in ,

Cannes 2023: Ama Gloria Is a Tender Coming-of-Age Tale

Image Courtesy of Semaine de la Critiques

Ama Gloria, the opening film of the Semaine de la Critiques at this year’s Cannes Film Festival, is a tender little coming-of-age story from first-time director Marie Amachoukeli-Barsacq that bears more than a few superficial similarities to another French film premiering in competition at this year’s festival, Catherine Corsini’s Homecoming. Both films follow nannies struggling with the demands of raising their own children as well as their young charges, travelling across the sea and returning to their homelands. Both feature the deaths of parents and children struggling with the ambivalence that the lack of memories of those parents bring them. But the two films take very different looks at these analogous scenarios, with Ama Gloria instead choosing to focus on Cleo (Louise Mauroy-Panzani) the six-year-old ward of Gloria (Ilca Moreno) whose world is turned upside down when Gloria’s mother dies, demanding that she return home to Cape Verde to take over looking after her children, one of whom is about to make a grandmother of her and oversee construction of the restaurant her family has been saving up to buy.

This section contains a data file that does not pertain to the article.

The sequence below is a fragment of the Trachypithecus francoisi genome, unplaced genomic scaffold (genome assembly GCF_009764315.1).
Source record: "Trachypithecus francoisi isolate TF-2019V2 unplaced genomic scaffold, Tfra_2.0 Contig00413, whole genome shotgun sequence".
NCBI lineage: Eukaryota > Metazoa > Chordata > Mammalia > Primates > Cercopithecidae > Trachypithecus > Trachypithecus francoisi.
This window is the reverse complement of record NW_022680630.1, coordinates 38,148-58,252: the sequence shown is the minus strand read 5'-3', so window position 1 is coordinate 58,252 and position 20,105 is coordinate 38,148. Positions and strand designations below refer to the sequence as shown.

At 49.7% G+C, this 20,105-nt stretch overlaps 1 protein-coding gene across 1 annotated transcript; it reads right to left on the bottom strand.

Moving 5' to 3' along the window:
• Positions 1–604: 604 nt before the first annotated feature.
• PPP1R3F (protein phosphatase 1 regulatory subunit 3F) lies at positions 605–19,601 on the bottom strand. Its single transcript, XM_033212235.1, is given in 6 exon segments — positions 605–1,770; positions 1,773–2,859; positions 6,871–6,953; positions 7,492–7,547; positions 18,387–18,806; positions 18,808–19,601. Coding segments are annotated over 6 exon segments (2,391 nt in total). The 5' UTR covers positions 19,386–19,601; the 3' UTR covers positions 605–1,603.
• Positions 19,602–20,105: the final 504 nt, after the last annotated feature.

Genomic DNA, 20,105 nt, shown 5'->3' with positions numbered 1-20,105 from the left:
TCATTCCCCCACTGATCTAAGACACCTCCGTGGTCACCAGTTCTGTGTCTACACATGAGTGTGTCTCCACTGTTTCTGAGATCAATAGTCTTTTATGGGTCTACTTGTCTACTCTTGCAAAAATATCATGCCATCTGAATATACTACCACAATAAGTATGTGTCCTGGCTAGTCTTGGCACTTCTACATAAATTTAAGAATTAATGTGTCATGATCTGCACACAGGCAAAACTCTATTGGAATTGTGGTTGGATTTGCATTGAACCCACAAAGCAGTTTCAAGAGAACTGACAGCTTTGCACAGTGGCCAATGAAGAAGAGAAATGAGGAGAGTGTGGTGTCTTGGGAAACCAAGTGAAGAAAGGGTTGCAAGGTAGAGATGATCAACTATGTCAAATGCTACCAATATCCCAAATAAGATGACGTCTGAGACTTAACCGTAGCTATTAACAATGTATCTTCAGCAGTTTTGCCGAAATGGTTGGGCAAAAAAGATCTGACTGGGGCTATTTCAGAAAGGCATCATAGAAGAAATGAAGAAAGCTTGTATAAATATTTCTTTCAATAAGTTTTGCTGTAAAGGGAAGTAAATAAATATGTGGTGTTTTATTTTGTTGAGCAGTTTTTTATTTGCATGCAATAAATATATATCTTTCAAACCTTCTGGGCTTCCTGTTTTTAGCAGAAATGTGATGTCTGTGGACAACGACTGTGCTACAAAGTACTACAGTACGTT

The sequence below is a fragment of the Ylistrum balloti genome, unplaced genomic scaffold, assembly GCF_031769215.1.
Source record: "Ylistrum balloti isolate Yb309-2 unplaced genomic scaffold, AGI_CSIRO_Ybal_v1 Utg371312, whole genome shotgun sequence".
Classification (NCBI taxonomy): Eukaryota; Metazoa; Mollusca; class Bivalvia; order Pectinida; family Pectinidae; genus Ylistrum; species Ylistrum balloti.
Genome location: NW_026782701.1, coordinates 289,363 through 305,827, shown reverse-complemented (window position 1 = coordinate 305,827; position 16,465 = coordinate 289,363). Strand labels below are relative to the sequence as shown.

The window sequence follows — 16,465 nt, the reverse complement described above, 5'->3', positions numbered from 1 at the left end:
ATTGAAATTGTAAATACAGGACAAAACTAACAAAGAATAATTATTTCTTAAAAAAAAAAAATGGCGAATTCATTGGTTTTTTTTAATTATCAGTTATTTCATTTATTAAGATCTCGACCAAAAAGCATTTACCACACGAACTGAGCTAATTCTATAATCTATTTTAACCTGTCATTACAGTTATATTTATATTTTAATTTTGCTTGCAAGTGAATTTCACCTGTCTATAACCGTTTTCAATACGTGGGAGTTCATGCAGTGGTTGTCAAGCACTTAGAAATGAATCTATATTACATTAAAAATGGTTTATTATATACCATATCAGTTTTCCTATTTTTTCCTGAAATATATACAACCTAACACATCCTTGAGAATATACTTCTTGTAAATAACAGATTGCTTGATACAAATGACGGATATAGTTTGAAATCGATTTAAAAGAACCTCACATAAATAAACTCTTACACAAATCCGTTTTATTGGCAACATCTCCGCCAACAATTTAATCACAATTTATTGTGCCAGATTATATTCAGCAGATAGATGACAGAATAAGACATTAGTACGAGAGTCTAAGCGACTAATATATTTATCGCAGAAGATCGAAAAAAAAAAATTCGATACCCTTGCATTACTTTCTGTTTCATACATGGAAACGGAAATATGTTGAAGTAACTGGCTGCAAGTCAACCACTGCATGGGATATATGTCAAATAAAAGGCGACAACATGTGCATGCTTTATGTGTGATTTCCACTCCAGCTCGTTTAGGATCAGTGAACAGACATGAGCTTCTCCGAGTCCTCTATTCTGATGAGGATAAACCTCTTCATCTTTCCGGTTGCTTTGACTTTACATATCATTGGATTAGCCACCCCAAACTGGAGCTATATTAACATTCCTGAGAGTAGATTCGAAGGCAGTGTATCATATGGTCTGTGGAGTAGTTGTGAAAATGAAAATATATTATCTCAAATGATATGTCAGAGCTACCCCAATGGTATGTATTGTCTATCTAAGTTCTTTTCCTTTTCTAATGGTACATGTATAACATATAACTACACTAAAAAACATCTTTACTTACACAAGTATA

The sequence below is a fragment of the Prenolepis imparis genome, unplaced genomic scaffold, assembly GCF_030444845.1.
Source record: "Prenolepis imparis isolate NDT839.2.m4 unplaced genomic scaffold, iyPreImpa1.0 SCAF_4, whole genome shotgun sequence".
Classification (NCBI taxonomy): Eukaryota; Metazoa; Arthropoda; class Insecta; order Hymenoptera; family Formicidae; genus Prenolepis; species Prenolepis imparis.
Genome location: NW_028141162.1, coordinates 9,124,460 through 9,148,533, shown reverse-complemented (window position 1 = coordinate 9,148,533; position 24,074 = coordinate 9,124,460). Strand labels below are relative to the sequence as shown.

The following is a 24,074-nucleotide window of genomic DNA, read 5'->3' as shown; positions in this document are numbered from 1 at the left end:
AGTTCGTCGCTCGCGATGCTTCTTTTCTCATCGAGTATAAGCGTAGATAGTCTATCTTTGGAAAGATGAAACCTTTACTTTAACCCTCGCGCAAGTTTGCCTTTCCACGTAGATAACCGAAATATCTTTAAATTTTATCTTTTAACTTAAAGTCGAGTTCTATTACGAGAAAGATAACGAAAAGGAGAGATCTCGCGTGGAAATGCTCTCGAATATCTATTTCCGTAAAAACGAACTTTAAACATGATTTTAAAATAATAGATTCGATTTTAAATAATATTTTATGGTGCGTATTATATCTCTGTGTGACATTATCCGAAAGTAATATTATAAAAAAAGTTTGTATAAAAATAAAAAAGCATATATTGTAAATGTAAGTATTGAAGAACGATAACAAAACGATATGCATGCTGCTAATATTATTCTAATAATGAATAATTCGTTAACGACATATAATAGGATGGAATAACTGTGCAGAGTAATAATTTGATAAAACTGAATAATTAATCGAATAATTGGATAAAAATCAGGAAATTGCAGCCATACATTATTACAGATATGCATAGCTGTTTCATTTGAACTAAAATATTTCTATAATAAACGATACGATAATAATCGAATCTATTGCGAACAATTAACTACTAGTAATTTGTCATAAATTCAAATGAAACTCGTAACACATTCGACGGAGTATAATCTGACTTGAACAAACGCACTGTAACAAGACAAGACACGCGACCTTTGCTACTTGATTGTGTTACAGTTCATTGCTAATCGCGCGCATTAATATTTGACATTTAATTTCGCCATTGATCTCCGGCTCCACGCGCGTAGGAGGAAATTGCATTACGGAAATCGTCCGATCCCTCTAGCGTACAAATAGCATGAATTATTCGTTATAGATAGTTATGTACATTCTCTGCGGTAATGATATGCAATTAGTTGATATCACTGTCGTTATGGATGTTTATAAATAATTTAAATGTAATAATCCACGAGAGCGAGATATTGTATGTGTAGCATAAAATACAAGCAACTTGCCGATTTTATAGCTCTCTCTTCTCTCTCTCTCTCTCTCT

All this turbulence in Gloria’s life means little to young Cleo, though: to her, she’s losing the only mother she’s ever known, her mum having died when she was too young to remember. She has a dad, but he’s often away and as Cleo says “all [her] memories are of [Gloria]”. So the idea that another family has a stronger claim on Gloria than she does is unthinkable to her still developing mind. She feels entitled to a mother and Gloria’s the only one she’s ever had, and she insists that she be allowed to visit Gloria at her home and spend the summer in Cape Verde. Cleo’s short-sightedness is an on the nose metaphor for her child’s inability to see beyond her own wants, and her possessiveness may have potentially tragic consequences.